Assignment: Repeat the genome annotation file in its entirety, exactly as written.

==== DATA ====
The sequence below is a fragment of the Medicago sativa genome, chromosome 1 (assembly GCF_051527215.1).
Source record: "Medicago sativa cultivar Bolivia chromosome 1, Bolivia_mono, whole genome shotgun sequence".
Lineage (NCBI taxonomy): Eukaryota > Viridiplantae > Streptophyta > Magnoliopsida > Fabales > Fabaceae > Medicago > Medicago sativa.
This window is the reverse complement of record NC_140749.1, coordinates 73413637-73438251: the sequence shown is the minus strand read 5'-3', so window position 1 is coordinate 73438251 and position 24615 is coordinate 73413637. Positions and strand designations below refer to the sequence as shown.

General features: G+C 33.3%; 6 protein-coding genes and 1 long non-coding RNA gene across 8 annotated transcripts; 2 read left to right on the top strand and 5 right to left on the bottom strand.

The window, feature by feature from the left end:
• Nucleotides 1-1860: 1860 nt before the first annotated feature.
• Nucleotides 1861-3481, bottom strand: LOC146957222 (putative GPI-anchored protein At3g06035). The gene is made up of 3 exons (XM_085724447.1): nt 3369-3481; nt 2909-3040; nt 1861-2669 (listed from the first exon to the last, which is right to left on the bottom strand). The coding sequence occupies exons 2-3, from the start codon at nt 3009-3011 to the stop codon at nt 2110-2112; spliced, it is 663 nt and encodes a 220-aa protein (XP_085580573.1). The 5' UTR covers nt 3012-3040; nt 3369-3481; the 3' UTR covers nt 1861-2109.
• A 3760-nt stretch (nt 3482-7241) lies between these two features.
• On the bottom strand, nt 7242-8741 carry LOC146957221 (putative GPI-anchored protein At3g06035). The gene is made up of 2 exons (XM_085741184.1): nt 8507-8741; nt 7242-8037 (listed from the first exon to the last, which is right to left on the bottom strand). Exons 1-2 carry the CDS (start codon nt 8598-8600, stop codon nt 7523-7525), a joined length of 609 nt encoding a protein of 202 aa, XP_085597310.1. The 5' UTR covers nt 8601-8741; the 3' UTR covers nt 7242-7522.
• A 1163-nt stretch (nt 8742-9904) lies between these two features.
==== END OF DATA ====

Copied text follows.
The sequence below is a fragment of the Medicago sativa genome, chromosome 1 (assembly GCF_051527215.1).
Source record: "Medicago sativa cultivar Bolivia chromosome 1, Bolivia_mono, whole genome shotgun sequence".
Lineage (NCBI taxonomy): Eukaryota > Viridiplantae > Streptophyta > Magnoliopsida > Fabales > Fabaceae > Medicago > Medicago sativa.
This window is the reverse complement of record NC_140749.1, coordinates 73413637-73438251: the sequence shown is the minus strand read 5'-3', so window position 1 is coordinate 73438251 and position 24615 is coordinate 73413637. Positions and strand designations below refer to the sequence as shown.

General features: G+C 33.3%; 6 protein-coding genes and 1 long non-coding RNA gene across 8 annotated transcripts; 2 read left to right on the top strand and 5 right to left on the bottom strand.

The window, feature by feature from the left end:
• Nucleotides 1-1860: 1860 nt before the first annotated feature.
• Nucleotides 1861-3481, bottom strand: LOC146957222 (putative GPI-anchored protein At3g06035). The gene is made up of 3 exons (XM_085724447.1): nt 3369-3481; nt 2909-3040; nt 1861-2669 (listed from the first exon to the last, which is right to left on the bottom strand). The coding sequence occupies exons 2-3, from the start codon at nt 3009-3011 to the stop codon at nt 2110-2112; spliced, it is 663 nt and encodes a 220-aa protein (XP_085580573.1). The 5' UTR covers nt 3012-3040; nt 3369-3481; the 3' UTR covers nt 1861-2109.
• A 3760-nt stretch (nt 3482-7241) lies between these two features.
• On the bottom strand, nt 7242-8741 carry LOC146957221 (putative GPI-anchored protein At3g06035). The gene is made up of 2 exons (XM_085741184.1): nt 8507-8741; nt 7242-8037 (listed from the first exon to the last, which is right to left on the bottom strand). Exons 1-2 carry the CDS (start codon nt 8598-8600, stop codon nt 7523-7525), a joined length of 609 nt encoding a protein of 202 aa, XP_085597310.1. The 5' UTR covers nt 8601-8741; the 3' UTR covers nt 7242-7522.
• A 1163-nt stretch (nt 8742-9904) lies between these two features.